The Gphone just came out, and despite the fact that I’m busy beyond belief, I thought I’d take a moment to pen some initial thoughts on the market positioning for the Gphone. Quite simply, The Gphone is stuck between RIM’s Blackberry and Apple’s iPhone – what someone might call a sweet spot, can also be an abyss where feature-rich phones without a clear brand go to die.
At first glance, I have to say I like the concept. First the hardware: It’s got the touch, and it’s sleek, but it sacrifices some sleekness to add-in a qwerty keyboard. This means that while it may not be quite as great in your hands as an iPhone, it appeals to all those grown-ups for whom the iPhone’s on-screen keyboard was a non-starter. Sounds good so far. Now the software: It doesn’t offer Exchange support, it’s heavily tied-into Google’s own services. This doesn’t sound quite so good – I’m crackberried out, and I want something new, but not if it can’t do email well.
It also has the same package of goodies as the iPhone – the built-in bluetooth, wifi, accelerometers, microphone, etc. But here is the first wrinke I see – there are two variables at work in making the iPhone – or any smarphone from here on -successful – one is the power of the stand-alone product – is the product powerful enough on it’s own that it will attract a robust chunk of the market? The second variable is if the product is powerful enough to attract a meaningful chunk of market share, and the platform is robust enough to want to keep developers on it, then the power of the platform and the 3rd party apps written for that platform suddenly become a tremendous value-add, and also help to create stickiness so that there’s a big switching cost to chosing a different platform. With the PC market this was Windows – it was, stand alone – a strong product, and so it had huge market share, it became the platform of choice, and you wouldn’t switch away becuase none of your apps were built to work on any other platform. My conclulsion is that the platform is important in getting stickiness, and in creating that ongoing ad revenue Google is hoping for, but not in initially selling the device. So how is the Android platform doing? Last I heard, the platform had some fantastic apps being built, but simultaneously Google was alienating the rest of the developer community for giving special treatment to a few teams in it’s competition.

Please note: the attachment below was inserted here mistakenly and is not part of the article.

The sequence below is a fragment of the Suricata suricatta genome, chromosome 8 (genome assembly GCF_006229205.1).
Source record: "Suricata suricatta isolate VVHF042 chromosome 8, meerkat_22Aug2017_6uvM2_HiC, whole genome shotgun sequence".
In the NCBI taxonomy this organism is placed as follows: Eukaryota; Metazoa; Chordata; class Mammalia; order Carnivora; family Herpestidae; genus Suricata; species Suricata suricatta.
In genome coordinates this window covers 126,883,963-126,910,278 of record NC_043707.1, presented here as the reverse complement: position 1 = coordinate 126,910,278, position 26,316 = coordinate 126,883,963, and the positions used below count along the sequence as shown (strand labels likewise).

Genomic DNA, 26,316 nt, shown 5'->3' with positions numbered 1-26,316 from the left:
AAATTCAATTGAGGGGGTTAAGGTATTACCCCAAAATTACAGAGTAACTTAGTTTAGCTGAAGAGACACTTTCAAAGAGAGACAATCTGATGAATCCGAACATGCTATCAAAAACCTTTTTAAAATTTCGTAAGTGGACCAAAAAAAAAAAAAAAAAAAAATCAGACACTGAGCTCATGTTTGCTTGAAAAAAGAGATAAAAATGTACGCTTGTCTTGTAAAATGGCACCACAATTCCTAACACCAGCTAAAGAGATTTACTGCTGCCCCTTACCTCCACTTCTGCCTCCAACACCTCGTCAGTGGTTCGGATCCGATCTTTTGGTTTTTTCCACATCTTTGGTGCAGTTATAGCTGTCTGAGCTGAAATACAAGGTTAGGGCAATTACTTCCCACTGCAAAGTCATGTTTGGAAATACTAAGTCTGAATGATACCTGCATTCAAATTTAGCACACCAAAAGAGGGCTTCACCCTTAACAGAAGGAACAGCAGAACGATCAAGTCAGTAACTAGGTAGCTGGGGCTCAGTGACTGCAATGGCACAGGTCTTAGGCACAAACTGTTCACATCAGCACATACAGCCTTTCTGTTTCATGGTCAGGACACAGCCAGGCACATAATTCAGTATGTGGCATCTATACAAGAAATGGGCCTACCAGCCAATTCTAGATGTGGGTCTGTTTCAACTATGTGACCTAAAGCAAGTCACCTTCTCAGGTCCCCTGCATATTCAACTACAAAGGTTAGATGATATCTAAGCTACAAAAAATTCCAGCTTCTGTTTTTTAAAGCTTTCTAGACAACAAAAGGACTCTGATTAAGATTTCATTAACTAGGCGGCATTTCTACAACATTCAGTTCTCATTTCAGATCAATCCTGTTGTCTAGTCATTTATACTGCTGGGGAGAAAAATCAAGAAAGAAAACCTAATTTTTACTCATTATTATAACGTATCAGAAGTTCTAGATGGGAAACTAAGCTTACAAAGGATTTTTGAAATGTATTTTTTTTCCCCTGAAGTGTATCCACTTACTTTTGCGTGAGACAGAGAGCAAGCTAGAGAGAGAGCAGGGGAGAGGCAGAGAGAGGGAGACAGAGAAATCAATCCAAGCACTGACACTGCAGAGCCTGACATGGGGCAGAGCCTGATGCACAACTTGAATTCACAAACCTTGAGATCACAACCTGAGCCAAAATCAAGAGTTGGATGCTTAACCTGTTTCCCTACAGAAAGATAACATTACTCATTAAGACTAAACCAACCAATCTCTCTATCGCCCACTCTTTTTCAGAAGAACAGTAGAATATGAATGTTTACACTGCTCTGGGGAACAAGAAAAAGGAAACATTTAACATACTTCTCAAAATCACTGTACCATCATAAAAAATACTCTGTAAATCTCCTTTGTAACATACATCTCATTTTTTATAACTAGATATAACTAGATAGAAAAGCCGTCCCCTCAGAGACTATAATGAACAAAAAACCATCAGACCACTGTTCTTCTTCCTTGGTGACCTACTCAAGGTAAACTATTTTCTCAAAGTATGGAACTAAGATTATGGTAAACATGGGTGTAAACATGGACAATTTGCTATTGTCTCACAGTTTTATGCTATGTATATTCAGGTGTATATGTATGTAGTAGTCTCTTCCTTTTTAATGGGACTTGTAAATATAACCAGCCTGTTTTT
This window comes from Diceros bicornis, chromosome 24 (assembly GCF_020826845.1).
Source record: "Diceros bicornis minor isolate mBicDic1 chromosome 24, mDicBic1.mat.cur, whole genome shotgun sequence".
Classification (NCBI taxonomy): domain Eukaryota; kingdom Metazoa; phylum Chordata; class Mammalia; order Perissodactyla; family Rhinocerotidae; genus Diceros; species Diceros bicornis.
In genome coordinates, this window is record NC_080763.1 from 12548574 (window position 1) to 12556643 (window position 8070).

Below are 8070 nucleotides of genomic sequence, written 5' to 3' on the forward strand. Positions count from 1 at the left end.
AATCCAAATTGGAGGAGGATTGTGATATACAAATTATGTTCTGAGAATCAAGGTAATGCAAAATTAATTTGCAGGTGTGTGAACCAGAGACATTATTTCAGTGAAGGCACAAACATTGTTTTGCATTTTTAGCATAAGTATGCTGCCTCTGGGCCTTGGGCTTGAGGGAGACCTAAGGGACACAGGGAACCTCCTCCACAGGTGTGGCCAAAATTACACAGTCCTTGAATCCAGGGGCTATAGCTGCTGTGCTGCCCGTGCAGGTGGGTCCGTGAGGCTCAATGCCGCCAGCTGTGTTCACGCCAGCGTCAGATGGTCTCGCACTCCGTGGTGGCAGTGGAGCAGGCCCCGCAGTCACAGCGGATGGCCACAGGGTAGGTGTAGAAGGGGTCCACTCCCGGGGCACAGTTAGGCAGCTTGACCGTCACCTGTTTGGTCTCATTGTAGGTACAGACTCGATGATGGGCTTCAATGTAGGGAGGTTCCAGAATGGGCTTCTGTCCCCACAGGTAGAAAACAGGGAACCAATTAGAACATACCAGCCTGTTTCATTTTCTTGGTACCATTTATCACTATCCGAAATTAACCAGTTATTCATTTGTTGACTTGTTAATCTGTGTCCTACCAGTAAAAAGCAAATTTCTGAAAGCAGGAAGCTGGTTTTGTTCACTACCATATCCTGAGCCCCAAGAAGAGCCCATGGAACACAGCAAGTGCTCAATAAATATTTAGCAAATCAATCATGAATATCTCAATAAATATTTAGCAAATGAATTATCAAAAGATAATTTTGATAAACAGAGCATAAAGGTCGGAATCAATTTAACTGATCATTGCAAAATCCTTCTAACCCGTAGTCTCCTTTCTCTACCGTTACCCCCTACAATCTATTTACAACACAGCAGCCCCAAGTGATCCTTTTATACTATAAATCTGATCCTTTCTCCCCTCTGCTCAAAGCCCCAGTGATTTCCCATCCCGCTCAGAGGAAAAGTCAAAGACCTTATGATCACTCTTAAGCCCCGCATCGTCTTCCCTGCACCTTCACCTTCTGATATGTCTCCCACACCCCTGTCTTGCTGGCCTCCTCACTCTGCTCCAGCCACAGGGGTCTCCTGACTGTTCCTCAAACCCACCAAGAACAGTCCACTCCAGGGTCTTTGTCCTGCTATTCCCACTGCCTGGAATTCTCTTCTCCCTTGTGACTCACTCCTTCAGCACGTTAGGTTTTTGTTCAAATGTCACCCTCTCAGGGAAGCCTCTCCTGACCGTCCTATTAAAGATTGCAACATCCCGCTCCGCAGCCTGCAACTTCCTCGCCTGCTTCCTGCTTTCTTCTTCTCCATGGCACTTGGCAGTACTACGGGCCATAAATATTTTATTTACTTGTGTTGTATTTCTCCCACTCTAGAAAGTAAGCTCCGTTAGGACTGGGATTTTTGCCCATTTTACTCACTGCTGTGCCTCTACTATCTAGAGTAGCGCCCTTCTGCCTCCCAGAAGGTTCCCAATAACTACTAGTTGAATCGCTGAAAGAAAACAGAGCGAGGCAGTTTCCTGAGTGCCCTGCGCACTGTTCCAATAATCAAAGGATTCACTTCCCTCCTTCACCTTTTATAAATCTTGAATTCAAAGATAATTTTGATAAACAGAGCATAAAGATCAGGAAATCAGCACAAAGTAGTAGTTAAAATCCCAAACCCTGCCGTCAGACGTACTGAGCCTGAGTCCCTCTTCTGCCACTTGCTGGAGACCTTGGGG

The iPhone v1 – at launch – did not have an AppStore – it sold remarkably well despite the fact that at the time it was a closed platform, and most phones today, whether they sell well or not, don’t have a 3rd party ecosystem. They sell because of the device hardware, and perhaps because of some gimmicky music service or tv service added on top – if at all. Net result, unless the Gphone is – without any 3rd party apps – a strong device + experience – it won’t get the uptake needed. The platform will not sell the device. The device must sell to create a reason to use the platform. And as this ex-Googler points out on TechCrunch, the G1 hardware leaves a lot to be desired.
Supposedly there’s a heavy marketing blitz planned, funded by Google, focusing on the Android story, in time for holiday. However without the strong handset experience, and with the iPhone hitting it’s stride, it is likely that Google’s positioning in the market will be stuck somewhere between iPhone and Blackberry – even as Blackberry launches sleeker & sleeker devices. Furthermore, if this 1st phone isn’t considered a break-out success, it will hurt the Google branding – which is front-and-center, so that when a new better handset emerges in the Spring, it’s uptake won’t be as strong.
Bottom-line, I think the phone will sell, it will sell well if the Marketing volume is high enough, but it will still sell like any other Blackberry, and it will sell less than iPhone. Furthermore, the AppStore will be filled with Apps, but the choice of apps, and level of innovation, will be much higher on the iPhone. Finally, when Google does get around to launching a G2 with a sexier handset in the spring, the brand will have sufferred from G1 bad press, and it will be an uphill battle.